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Water Corporation, Uganda Breweries top polluters of Lake Victoria, says Nema

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Uganda Breweries water purification plant at Port Bell. The beer maker paid Belgian firm Waterleau Ush7 billion ($3.55 million) for a wastewater treatment plant that became operational in 2005. Photo/MORGAN MBABAZI 

By JULIUS BARIGABA

Posted  Friday, January 23   2009 at  19:15

The National Water and Sewerage Corporation and leading beer and spirits maker Uganda Breweries Ltd are still the major polluters of Lake Victoria, says the National Environmental Management Authority.

Uganda Breweries case is even shocking as the firm still discharges vast amounts of untreated waste into Lake Victoria despite investing in a multi-million wastewater treatment plant a few years ago,

“Not all UBL wastewater goes through the plant. All backwash water is discharged raw into the environment,” said Onesmus Muhwezi, head of environment monitoring at Nema.

The beer maker paid Belgian firm Waterleau Ush7 billion ($3.55 million) for a wastewater treatment plant that became operational in 2005.

Another Nema audit done in October 2008 — a copy of which The EastAfrican has obtained — reveals that the National Water and Sewerage Corporation, Ngege Fish Factory and a number of factories are guilty too.

Ngege discharged effluent above recommended levels while the National Water and Sewerage Corporation — which treats only 10 per cent of all waste — is said to be the lake’s single largest polluter, releasing 15,000 cubic metres of inadequately treated sewage into Lake Victoria’s Murchison Bay daily from its Bugolobi sewer plant.

According to Nema audits and on-spot monitoring reports that The EastAfrican has obtained, the UBL wastewater treatment plant is equipped to handle only effluent from the factory line.

The factory discharges 1,165 cubic metres per day. Of this, the amount of chemical oxygen demand (COD) and biochemical oxygen demand (BOD) content as of December 2008 audits exceeded permissible limits.

COD determines the amount of organic pollutants in the water, while BOD determines how fast biological organisms use up oxygen in a water body that is considered to have high presence of hazardous chemicals.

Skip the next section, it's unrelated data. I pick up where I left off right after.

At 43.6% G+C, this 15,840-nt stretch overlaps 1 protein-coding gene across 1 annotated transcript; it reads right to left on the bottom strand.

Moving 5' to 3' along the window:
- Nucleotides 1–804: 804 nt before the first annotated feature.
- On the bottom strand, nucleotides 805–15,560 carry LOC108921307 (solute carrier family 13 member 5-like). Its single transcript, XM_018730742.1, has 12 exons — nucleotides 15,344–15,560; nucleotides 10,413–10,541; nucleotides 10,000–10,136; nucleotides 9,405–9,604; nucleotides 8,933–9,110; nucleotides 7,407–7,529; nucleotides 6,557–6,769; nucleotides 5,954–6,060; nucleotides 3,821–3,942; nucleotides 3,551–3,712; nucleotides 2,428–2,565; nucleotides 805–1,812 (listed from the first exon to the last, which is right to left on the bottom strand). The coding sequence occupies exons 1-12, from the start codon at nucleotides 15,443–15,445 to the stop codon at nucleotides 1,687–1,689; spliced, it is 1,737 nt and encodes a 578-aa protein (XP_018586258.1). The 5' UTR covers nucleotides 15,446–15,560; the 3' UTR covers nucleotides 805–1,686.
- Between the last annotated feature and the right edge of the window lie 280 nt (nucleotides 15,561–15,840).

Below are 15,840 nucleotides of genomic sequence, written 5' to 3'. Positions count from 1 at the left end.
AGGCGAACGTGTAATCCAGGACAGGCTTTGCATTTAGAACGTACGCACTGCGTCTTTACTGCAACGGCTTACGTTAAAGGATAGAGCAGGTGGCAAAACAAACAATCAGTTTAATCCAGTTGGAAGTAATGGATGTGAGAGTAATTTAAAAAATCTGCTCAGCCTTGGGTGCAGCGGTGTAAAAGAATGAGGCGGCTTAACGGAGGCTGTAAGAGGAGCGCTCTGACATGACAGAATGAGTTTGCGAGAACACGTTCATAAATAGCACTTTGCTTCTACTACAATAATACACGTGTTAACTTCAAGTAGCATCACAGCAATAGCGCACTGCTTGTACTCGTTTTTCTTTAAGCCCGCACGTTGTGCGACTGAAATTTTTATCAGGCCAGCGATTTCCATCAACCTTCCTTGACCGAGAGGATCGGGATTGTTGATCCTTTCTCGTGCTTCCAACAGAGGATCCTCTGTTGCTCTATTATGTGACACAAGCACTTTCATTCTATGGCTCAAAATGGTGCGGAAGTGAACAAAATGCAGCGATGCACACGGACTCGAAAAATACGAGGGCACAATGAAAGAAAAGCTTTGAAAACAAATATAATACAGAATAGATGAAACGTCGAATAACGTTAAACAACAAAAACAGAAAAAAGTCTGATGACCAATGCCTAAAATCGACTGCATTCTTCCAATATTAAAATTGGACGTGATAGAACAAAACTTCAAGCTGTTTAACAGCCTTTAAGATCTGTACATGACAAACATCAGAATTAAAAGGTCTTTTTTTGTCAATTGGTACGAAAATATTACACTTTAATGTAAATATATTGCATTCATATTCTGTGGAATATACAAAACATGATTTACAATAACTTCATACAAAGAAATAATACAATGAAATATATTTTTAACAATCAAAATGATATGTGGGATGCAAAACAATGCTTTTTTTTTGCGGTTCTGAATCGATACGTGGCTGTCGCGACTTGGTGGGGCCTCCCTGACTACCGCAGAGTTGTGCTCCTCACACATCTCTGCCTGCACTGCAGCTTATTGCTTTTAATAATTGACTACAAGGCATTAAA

On-spot checks at the factory’s Port Bell premises revealed a staggering percentage of effluence within the discharged backwash.

In terms of its toxicity, the water’s pH, at 10.6 per cent is way higher than the standard of 7.0 per cent, while COD levels, at 671mg/l, were far above the normal rate of 100mg/l. The audit also reveals that BOD levels were equally hih standing at 314mg/l instead of the acceptable 50mg/l.

Experts at Nema and the National Association of Professional Environmentalists suggest that current production at Port Bell has overtaken the capacity of the factory to treat the amount of effluent that is generated by the brewery, making UBL a big polluter of Lake Victoria.

Efforts to get UBL’s response were futile. Both officials authorised to speak to the media—the company’s corporate relations director and the spokesman — were reported to be either out of the country or out of office.

Ideally, NWSC, responsible for the supply of much of the water consumed in Kampala, as well as to handle all waste generated around the city, is meant to treat up to 70 per cent of it, while 30 per cent left to natural treatment in wetlands before it returns to the water system, but this is way beyond NWSC capacity.

With public concern running high over this state of affairs, NWSC is set to acquire two new sewer plants — at the cost of $60 million with funding from the African Development Bank and Germany — that will handle all waste within the Nakivubo channel before releasing it back into the water system. Currently, Kampala’s 1.2 million population depends on one sewer.